“After that first big role, there was a kind of stage fright,” Ms. Jones said in 1981. She told another interviewer: “When you’re young, you’re full of hope and dreams. Later you begin to wonder. I did ‘The Song of Bernadette’ without knowing what was going on half the time.”

When she made “Bernadette,” Ms. Jones was the wife of the young actor Robert Walker and the mother of two small boys. She and her husband had met as students at the American Academy of Dramatic Arts in New York in 1938 and married a year later. They had struggled together until Selznick put Ms. Jones under personal contract in 1941. A year later, Mr. Walker was signed by MGM and had a star-making debut in 1943 as a young sailor in “Bataan.”

But the marriage didn’t last; they separated in the fall of 1943, and by then Ms. Jones was deeply involved with Selznick. Seventeen years her senior, he would be the mastermind of her career.

Selznick’s wife, Irene, the daughter of the movie mogul Louis B. Mayer, left him in 1945, in part over his affair with Ms. Jones, who divorced Mr. Walker that year. David Thomson, in his biography of Selznick, “Showman,” said Selznick had found something special in Ms. Jones. “She was so meek, so young, so lovely, so entirely ready to be David’s creation that she left all the responsibility with him,” Mr. Thomson wrote.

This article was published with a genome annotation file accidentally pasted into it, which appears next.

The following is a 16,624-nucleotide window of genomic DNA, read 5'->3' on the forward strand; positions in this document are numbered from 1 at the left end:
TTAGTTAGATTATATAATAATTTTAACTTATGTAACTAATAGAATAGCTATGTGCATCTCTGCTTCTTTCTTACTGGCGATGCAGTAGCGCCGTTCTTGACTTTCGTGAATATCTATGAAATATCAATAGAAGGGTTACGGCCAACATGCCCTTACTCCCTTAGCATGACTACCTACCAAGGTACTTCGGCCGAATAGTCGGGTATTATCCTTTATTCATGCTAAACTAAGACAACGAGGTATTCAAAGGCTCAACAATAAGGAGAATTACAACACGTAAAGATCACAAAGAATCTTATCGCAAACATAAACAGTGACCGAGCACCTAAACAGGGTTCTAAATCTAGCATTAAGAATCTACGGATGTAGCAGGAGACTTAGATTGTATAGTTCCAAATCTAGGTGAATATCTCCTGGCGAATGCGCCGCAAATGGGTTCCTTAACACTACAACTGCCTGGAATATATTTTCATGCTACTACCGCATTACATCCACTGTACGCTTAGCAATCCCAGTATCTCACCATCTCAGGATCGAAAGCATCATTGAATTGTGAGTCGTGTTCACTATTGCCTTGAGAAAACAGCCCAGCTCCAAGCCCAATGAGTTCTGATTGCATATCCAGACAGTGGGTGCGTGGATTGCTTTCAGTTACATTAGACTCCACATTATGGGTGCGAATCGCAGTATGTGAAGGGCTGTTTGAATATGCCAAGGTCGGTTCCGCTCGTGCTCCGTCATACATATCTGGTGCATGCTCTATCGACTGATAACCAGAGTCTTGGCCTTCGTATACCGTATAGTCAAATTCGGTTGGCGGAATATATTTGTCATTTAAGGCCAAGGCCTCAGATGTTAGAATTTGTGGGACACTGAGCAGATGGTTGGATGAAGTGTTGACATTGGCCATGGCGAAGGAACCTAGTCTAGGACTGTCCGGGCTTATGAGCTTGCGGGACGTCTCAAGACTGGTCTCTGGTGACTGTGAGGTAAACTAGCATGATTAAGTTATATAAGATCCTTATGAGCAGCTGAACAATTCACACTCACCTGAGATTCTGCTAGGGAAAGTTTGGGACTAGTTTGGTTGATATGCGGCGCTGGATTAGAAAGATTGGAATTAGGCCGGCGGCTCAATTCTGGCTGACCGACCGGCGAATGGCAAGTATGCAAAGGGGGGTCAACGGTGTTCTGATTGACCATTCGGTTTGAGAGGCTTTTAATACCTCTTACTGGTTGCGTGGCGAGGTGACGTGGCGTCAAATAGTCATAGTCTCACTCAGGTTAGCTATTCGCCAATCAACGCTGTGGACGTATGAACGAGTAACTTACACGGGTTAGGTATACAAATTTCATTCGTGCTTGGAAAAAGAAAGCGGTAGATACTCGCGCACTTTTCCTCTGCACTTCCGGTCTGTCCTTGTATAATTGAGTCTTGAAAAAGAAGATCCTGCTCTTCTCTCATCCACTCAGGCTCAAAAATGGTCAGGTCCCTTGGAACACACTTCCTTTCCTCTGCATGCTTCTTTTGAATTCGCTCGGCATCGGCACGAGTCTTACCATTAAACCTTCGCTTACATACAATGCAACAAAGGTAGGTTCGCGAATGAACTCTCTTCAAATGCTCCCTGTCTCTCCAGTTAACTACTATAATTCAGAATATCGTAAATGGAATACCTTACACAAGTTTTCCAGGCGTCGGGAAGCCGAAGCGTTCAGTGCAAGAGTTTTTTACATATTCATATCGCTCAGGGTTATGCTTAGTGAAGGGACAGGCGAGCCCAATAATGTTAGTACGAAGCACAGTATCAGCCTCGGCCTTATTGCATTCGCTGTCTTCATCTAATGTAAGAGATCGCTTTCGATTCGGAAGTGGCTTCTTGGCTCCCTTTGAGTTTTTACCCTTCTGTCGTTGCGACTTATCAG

Ms. Jones and Selznick were married in 1949 on a yacht off the coast of Italy. Until his death in 1965, he made virtually all the decisions in his wife’s career. He supervised her dramatic training and produced many of her early movies, including “Since You Went Away” (1944), “Duel in the Sun” (1946), “Portrait of Jennie” (1948) and a lavish version, the second, of Ernest Hemingway’s “Farewell to Arms” (1957). The film, which also starred Rock Hudson, was a critical and box-office failure and the last movie Selznick made.

When Selznick lent his wife out to other producers, he often chose badly — turning down the classic film noir “Laura,” for example, or insisting that she star as the mentally ill Nicole Diver in the film version of F. Scott Fitzgerald’s “Tender Is the Night” when she was both too old for the role and in precarious mental health herself.